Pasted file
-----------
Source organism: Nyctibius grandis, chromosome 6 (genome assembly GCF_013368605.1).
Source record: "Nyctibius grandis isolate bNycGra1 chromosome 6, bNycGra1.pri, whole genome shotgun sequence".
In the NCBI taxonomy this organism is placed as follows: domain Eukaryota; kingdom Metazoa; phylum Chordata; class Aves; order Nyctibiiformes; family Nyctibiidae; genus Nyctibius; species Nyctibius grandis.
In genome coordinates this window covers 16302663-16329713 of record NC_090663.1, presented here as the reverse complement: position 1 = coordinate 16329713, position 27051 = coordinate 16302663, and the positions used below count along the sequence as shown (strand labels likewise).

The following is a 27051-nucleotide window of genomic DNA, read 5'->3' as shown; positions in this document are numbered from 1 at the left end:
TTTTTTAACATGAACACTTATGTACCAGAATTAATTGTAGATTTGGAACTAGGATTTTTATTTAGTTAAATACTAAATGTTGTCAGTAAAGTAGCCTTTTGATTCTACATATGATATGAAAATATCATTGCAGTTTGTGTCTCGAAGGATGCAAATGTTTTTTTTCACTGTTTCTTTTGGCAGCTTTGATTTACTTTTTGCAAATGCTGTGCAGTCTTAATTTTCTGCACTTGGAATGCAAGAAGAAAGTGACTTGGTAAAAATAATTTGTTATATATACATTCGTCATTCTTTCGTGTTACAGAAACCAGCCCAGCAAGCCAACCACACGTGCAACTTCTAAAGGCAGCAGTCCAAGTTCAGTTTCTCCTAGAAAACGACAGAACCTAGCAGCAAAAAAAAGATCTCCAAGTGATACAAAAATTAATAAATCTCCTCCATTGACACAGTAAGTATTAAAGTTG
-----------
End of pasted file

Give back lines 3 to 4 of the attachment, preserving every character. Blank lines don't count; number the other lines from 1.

In the NCBI taxonomy this organism is placed as follows: domain Eukaryota; kingdom Metazoa; phylum Chordata; class Aves; order Nyctibiiformes; family Nyctibiidae; genus Nyctibius; species Nyctibius grandis.
In genome coordinates this window covers 16302663-16329713 of record NC_090663.1, presented here as the reverse complement: position 1 = coordinate 16329713, position 27051 = coordinate 16302663, and the positions used below count along the sequence as shown (strand labels likewise).